— I have a close friend who’s lived in Knoxville for several years, and one of our favorite places in town is the print shop Yee-Haw Industries. I was happy to see it profiled in yesterday’s New York Times travel article 36 Hours in Knoxville, which describes Yee-Haw as “part gallery, part stationery shop, all handmade coolness.” They’re right on the money with this piece – the owners will, in fact, happily take you through the workshops showing off all the wonderful antique types and printing equipment they’ve collected, which is just what happened the first time I visited. I’m particularly taken with their greeting cards, especially Feathered Friends, which I’ve had framed as a set.
Oh, and my friend works at one of the restaurants mentioned in the article. She actually got to talk to the Times fact-checker, how cool is that? Unfortunately, they should have asked her how to spell y’all.
— Jeremy of Philobiblos has a great in-depth look at Robert Darnton’s recent NY Review of Books piece, discussing points where he agrees and disagrees with Darnton.
— Hang Fire Books is giving away ephemera! I have to say, that’s definitely the weirdest found note I’ve ever seen. The giveaway is going to be a regular feature, so keep your eyes open.
— At Book Patrol, Brian Cassidy chronicles his adventures with his new Kindle. I have similar mixed feelings about the Kindle, and while I think that it’s a great idea (especially for magazines,) they could have done more work on the design. (I’m a total Apple snob, what can I say?) I haven’t used one yet though, so it’s nice to read his initial impressions in the follow-up post.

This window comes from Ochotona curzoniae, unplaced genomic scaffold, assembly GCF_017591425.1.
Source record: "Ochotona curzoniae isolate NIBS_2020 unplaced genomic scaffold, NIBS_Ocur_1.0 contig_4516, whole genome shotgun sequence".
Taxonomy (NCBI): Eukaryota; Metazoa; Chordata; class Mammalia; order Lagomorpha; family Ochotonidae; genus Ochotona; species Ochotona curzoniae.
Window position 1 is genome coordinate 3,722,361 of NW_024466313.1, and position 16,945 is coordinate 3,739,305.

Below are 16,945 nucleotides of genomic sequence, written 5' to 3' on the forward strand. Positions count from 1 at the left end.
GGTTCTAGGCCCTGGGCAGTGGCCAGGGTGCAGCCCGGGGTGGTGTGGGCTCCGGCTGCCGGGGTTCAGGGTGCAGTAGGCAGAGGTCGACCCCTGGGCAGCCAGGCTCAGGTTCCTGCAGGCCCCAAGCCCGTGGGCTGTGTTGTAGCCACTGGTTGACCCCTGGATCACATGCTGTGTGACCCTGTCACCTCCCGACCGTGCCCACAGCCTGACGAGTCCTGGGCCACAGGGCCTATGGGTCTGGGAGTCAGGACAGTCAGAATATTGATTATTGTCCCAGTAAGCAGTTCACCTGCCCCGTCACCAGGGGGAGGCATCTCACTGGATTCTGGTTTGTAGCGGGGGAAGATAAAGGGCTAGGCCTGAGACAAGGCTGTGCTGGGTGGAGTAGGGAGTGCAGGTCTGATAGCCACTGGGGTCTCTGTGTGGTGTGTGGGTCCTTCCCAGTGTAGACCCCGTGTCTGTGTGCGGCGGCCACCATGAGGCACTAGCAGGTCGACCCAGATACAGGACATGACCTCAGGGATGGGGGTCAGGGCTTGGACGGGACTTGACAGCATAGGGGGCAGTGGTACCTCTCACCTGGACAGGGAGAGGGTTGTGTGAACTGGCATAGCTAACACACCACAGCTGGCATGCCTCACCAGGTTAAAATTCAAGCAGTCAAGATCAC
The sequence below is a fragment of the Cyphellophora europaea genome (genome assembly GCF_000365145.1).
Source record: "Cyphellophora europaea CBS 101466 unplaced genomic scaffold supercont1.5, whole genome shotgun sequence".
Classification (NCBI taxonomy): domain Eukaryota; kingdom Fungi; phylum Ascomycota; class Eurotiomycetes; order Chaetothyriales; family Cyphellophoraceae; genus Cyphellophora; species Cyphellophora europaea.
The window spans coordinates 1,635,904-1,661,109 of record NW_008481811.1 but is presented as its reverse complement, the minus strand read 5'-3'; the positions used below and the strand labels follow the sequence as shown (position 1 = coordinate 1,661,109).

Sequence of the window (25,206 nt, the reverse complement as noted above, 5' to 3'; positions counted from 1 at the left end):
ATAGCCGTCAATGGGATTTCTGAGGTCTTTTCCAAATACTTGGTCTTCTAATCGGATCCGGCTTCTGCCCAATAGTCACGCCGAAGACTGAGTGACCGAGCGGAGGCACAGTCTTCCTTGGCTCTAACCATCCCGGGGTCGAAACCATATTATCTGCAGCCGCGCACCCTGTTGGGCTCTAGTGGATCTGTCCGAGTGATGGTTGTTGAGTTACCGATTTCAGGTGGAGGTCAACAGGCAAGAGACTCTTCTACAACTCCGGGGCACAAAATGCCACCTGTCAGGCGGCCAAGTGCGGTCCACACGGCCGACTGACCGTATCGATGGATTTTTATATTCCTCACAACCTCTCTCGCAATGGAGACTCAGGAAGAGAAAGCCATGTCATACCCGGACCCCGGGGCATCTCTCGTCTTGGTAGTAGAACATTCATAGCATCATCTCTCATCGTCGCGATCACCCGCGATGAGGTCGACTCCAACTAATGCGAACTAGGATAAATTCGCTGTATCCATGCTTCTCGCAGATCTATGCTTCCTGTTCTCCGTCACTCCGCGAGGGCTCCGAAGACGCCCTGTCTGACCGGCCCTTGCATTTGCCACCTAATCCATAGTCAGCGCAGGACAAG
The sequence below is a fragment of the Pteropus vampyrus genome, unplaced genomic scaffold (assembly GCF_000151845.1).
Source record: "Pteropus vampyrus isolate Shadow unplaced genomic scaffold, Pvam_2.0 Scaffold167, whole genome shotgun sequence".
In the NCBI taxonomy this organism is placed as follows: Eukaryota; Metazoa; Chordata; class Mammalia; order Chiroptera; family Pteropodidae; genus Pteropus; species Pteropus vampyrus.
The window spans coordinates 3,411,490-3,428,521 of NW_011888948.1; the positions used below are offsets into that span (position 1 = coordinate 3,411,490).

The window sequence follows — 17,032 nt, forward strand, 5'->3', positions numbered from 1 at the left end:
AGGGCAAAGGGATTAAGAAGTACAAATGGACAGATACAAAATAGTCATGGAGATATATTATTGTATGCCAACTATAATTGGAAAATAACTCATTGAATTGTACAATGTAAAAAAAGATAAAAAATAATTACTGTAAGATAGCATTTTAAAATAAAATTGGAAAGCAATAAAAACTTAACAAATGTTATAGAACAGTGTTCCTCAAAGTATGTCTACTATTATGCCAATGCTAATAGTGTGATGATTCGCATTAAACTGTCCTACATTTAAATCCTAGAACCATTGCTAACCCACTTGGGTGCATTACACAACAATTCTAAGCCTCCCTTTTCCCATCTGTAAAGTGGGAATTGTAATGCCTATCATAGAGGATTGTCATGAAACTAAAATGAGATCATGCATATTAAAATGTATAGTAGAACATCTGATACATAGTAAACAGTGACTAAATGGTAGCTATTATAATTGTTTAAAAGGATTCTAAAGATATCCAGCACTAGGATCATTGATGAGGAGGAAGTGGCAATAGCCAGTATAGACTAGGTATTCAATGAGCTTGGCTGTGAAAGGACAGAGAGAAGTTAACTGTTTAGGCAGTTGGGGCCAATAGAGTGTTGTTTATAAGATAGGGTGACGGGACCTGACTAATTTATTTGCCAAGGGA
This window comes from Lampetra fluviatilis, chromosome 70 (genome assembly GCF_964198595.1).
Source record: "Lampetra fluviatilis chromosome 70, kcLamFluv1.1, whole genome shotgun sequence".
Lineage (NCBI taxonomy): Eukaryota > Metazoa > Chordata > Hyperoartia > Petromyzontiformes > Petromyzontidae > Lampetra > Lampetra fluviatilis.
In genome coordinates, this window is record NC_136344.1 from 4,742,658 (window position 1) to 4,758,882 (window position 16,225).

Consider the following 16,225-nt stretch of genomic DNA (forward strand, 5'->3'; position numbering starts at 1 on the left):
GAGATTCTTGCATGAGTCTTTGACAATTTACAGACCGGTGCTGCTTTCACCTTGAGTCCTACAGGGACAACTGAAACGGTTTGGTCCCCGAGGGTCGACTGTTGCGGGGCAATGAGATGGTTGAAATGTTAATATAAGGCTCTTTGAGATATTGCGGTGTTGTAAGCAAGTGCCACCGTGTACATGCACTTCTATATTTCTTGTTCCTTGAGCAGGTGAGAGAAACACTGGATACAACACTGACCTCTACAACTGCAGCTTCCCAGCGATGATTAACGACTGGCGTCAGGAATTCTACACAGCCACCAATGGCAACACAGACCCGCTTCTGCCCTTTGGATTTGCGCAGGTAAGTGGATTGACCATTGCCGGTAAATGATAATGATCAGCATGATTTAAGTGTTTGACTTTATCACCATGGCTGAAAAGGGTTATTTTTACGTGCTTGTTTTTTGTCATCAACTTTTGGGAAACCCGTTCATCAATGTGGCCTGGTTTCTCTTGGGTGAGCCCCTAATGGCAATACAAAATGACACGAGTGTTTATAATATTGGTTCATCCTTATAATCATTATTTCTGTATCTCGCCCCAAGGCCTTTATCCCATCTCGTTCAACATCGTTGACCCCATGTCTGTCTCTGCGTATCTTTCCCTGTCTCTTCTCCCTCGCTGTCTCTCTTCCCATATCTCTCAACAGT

— BibliOdyssey posts nice images from a newly digitized 1719 edition of Maria Sybilla Merian’s Metamorphosibus Insectorum Surinamensium.
— Notes for Bibliophiles, the blog of the Providence Public Library Special Collections Department, shares Heath’s Infallible Counterfeit Detector, at Sight.
— What may be Jane Austen’s hair is going up for auction on June 18.
— I’ve been following the on-going controversy over proposed age banding of children’s books by British publishers. Author Meg Rosoff seems to be the only voice in support of the plan, but I found her reasoning pretty insipid. Speaking from my experience as a kid who was reading adult books from a very young age, I can only say this is a bad idea. Even without age banding on books I still had trouble with the local librarians who, shooing me from the adult stacks, completely ignored my protestations that I’d already read all the good stuff in the children’s section. Fortunately, my parents were much more enlightened, and I’m definitely a better person for it. So three cheers for Philip Pullman!
Mr. Pullman told The Daily Telegraph: “I don’t mind anybody having an opinion about my books. I don’t mind a bookseller deciding they are for this age group or that, or a teacher giving one of my books to a child because they think it is appropriate.
“But I don’t want to see the book itself declaring officially, as if with my approval, that it is for readers of 11 and upwards or whatever. I write books for whoever is interested. When I write a book I don’t have an age group in mind.